Podcasts is the one area where I am going the other way. Plain and simple, it does not work. The sync does not work at all and there seems to be reason for it. No matter the setup, it doesn’t sync reliably. Between mobile and mobile, computer and mobile… nothing. I have had instances where it won’t even keep things straight on a single device. Quite literally, every time there is any update to iOS, I immediately go and check to see if sync works. As of 8.4, it still doesn’t. I need this app to do 2 things: play audio and sync. That’s it. Until it can do that, I cannot give it the honor of being in the primary position for its task. Fingers crossed for iOS 9. UPDATE 2015-10-19: Sync works now and everything is going great with now!

Maps has gotten a lot of negative reviews since its launch, but for me I have not really had any overall problems with it. It has given me erroneous directions occasionally, and had some crashing issues at one point, but overall, it does what it is supposed to do. I am not saying this is the perfect app for everyone; again, for my particular limited use case, it’s fine. If you rely on public transit, you will hopefully be in luck with iOS 9. Once again, the Siri integration makes Maps super easy to use.

Camera is arguably one of the most important iOS apps to me. This is another area where there are a ton of really awesome applications for taking and manipulating photos, but every single one of them has the same small thing that they cannot do, and that is to be a shortcut on the lockscreen. When you want to take a photo, you more than likely want to do it quickly. There is no quicker way to take a photo with the iPhone than sliding up from the bottom on the lockscreen. Until the lockscreen is opened up to third parties for shortcuts, the Apple Camera app will be my main camera for capturing. With the new extensions available in Photos for iOS 9, it opens up a great world for editing more seamlessly, which I cannot wait for! I also have to say that the iCloud Photo Library has been really great and works without any issues for me. Having my entire library of photos on all of my devices is a dream come true.

User.Space | Sony RX100 III Camera

2014-12-28 15.48.48I love taking photos whenever I can, and that means a wide variety of scenes that could come up. If I am going out for a walk/hike/outing with the specific intent of taking photos, I will bring my beloved Sony A7 body (talked about a few episodes back) with a fixed lens and maybe a zoom to accompany. Although this camera is insanely small for being a full frame mirrorless, there are still times when it is just too big to carry around for the day, or perhaps a larger camera may draw unwanted attention. Generally my second camera is whatever iPhone I have at the time (currently the iPhone 6), and this is often my primary as I never go anywhere without. The iPhone camera really is amazing considering how small it is and integrated into my already being carried phone. There are times however, when a phone camera just doesn’t quite cut it. This is where the mid level camera comes in, these cameras generally fit into the “point and shoot” category”.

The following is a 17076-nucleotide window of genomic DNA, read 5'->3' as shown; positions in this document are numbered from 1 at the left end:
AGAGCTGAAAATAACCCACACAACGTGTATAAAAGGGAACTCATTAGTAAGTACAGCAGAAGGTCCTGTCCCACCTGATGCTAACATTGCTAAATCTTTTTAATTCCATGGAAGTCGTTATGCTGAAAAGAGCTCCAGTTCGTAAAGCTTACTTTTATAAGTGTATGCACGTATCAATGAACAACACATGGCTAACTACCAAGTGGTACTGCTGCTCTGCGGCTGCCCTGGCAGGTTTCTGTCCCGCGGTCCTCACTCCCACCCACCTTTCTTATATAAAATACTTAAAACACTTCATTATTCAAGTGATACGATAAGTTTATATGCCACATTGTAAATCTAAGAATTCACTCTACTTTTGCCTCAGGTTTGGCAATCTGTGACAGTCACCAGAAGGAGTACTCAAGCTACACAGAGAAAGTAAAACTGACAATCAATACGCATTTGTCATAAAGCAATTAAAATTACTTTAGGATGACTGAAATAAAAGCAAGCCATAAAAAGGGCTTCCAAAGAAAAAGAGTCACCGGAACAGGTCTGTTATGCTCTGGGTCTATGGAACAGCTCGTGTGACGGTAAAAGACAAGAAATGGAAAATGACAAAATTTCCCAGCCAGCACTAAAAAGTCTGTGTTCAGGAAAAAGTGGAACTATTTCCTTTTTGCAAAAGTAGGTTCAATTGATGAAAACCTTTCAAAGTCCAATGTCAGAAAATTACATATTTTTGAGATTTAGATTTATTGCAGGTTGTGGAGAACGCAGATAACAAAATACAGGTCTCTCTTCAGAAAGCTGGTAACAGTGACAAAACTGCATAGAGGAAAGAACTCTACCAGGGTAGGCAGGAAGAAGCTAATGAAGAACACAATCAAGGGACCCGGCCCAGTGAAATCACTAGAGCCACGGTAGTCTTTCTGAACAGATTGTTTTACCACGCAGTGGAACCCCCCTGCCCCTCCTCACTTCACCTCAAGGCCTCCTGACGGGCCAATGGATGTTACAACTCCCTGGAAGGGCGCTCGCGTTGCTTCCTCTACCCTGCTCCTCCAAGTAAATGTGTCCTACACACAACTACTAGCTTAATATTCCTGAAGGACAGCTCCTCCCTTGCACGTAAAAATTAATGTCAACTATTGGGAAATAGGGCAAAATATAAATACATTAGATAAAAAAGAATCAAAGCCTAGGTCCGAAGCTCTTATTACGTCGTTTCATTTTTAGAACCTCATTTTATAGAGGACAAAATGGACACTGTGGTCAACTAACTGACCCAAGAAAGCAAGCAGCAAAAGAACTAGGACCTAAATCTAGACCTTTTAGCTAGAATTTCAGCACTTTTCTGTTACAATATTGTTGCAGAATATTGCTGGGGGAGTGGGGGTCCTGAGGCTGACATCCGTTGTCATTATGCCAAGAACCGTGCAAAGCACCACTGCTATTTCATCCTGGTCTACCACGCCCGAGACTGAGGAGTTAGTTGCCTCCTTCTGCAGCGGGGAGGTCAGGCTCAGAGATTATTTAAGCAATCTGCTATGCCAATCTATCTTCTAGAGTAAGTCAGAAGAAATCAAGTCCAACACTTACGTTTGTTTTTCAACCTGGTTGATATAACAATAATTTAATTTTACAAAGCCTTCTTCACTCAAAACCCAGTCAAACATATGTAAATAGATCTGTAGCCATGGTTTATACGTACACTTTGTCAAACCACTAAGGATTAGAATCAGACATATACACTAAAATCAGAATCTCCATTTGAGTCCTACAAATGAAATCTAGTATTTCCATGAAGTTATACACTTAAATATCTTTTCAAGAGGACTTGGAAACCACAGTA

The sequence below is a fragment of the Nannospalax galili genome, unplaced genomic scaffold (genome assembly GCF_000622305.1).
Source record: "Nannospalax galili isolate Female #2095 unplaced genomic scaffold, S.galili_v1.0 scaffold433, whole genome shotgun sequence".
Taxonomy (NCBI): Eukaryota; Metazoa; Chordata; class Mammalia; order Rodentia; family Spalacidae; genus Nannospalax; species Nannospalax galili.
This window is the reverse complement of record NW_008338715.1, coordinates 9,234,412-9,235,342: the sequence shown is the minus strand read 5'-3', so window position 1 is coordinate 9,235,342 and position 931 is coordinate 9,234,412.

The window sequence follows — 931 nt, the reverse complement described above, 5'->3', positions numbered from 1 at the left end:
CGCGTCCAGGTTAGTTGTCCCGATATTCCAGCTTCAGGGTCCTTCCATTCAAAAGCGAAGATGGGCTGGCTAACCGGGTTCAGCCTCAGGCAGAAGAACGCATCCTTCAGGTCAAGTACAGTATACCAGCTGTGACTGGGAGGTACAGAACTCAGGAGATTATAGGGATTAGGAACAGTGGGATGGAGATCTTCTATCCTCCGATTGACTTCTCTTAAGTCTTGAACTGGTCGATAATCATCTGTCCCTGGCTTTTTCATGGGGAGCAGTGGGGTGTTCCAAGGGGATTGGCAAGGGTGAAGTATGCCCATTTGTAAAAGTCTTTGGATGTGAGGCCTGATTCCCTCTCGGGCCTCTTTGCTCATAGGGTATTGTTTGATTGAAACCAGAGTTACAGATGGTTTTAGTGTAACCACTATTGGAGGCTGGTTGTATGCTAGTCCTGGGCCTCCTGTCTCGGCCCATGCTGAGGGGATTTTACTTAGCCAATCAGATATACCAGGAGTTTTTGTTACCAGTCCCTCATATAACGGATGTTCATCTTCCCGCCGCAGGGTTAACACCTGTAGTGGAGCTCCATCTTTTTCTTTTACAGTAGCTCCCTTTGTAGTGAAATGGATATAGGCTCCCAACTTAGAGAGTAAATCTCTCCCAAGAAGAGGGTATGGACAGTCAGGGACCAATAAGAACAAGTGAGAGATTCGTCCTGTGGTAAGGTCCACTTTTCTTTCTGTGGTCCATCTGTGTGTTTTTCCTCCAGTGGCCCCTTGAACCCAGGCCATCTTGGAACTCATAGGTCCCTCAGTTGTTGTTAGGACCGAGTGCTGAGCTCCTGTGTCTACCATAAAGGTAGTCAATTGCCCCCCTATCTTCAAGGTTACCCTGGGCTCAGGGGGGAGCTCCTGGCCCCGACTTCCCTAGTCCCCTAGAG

Improvements Of Note Through The Model Revisions
RX100 I
– Initial launch of the model.
– 28-100MM Focal Range
– f/1.8 – 4.9
– Max Video Bit Rate: 28Mbps (AVCHD)

RX100 II
– 90/40 degree Tilting Screen
– Optional Electronic View Finder
– WiFi / NFC

– Upgraded Bionz X Processor
– 180/45 degree Tilting Screen
– Slightly Less Focal Range: 24-70mm
– Much improved Aperture Range: f/1.8-2.8!
– Max Video Bit Rate: 50MBps (XAVC S)
– Built in Electronic View Finder
– Built in Neutral Density Filter

New, it retails for just shy of $800. You can find great used ones in the $600-$650 range however. I bought mine used and got a great deal on it! Buying camera gear used is a really great way to save a ton of money and potentially even get an upgraded piece of equipment from what you were looking to spend.

Check out used prices on Amazon-=Episode 0005=-

D600-licious! (I bought a Nikon D600)

Six or seven months ago, rumors began to pop up on various photo blogs concerning a new camera coming up from Nikon. This by itself is nothing special, there are rumors about new cameras all the time. Two things made this rumor more exciting than most, however: it was said to have an FX sensor and be “affordable” (this, of course, was relative). You may or may not know that Nikon sells dSLR camera bodies with 2 different sensor sizes: DX and FX. FX equates to a “Full Frame”, 35mm size sensor. This sensor size has historically only been available in “Pro” level camera bodies, keeping it far out of reach for the majority of us. This is why the rumors of this mysterious new camera body got me so excited!

When I made the switch from using dSLR’s to smaller form factor bodies like micro four thirds and Sony’s NEX line, I knew the only thing that could get me to come back would be an affordable FX body from Nikon. Well, it’s that time! The D600 brought it, and brought it hard! As soon as this body was released I jumped right in asap to purchase. I have to admit that as great as the micro four thirds and NEX cameras are, I always felt I missed looking through a viewfinder and actually seeing through the lens.